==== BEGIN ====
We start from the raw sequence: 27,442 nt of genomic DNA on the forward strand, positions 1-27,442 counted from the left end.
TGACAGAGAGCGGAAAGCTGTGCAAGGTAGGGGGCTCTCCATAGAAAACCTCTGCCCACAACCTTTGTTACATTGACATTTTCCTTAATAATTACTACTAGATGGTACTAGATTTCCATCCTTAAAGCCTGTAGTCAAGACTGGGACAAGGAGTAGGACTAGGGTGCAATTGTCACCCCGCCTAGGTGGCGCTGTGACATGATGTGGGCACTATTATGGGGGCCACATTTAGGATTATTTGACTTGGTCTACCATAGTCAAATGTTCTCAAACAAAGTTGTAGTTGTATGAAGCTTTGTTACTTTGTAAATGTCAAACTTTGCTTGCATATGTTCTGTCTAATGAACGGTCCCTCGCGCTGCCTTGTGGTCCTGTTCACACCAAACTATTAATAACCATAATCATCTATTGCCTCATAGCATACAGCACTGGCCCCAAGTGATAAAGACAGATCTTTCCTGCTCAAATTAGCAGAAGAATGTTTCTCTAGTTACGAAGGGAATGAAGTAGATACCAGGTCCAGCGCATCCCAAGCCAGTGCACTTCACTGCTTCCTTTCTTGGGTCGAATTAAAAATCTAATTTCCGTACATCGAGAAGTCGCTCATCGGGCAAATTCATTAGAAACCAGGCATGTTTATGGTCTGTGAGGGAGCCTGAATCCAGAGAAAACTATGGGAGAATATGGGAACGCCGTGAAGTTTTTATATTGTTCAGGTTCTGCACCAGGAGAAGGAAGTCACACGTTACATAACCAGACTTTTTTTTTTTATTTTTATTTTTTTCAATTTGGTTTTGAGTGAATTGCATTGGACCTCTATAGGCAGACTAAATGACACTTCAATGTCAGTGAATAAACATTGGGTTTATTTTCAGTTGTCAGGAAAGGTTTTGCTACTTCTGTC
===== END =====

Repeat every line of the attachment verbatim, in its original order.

We start from the raw sequence: 27,442 nt of genomic DNA on the forward strand, positions 1-27,442 counted from the left end.
TGACAGAGAGCGGAAAGCTGTGCAAGGTAGGGGGCTCTCCATAGAAAACCTCTGCCCACAACCTTTGTTACATTGACATTTTCCTTAATAATTACTACTAGATGGTACTAGATTTCCATCCTTAAAGCCTGTAGTCAAGACTGGGACAAGGAGTAGGACTAGGGTGCAATTGTCACCCCGCCTAGGTGGCGCTGTGACATGATGTGGGCACTATTATGGGGGCCACATTTAGGATTATTTGACTTGGTCTACCATAGTCAAATGTTCTCAAACAAAGTTGTAGTTGTATGAAGCTTTGTTACTTTGTAAATGTCAAACTTTGCTTGCATATGTTCTGTCTAATGAACGGTCCCTCGCGCTGCCTTGTGGTCCTGTTCACACCAAACTATTAATAACCATAATCATCTATTGCCTCATAGCATACAGCACTGGCCCCAAGTGATAAAGACAGATCTTTCCTGCTCAAATTAGCAGAAGAATGTTTCTCTAGTTACGAAGGGAATGAAGTAGATACCAGGTCCAGCGCATCCCAAGCCAGTGCACTTCACTGCTTCCTTTCTTGGGTCGAATTAAAAATCTAATTTCCGTACATCGAGAAGTCGCTCATCGGGCAAATTCATTAGAAACCAGGCATGTTTATGGTCTGTGAGGGAGCCTGAATCCAGAGAAAACTATGGGAGAATATGGGAACGCCGTGAAGTTTTTATATTGTTCAGGTTCTGCACCAGGAGAAGGAAGTCACACGTTACATAACCAGACTTTTTTTTTTTATTTTTATTTTTTTCAATTTGGTTTTGAGTGAATTGCATTGGACCTCTATAGGCAGACTAAATGACACTTCAATGTCAGTGAATAAACATTGGGTTTATTTTCAGTTGTCAGGAAAGGTTTTGCTACTTCTGTC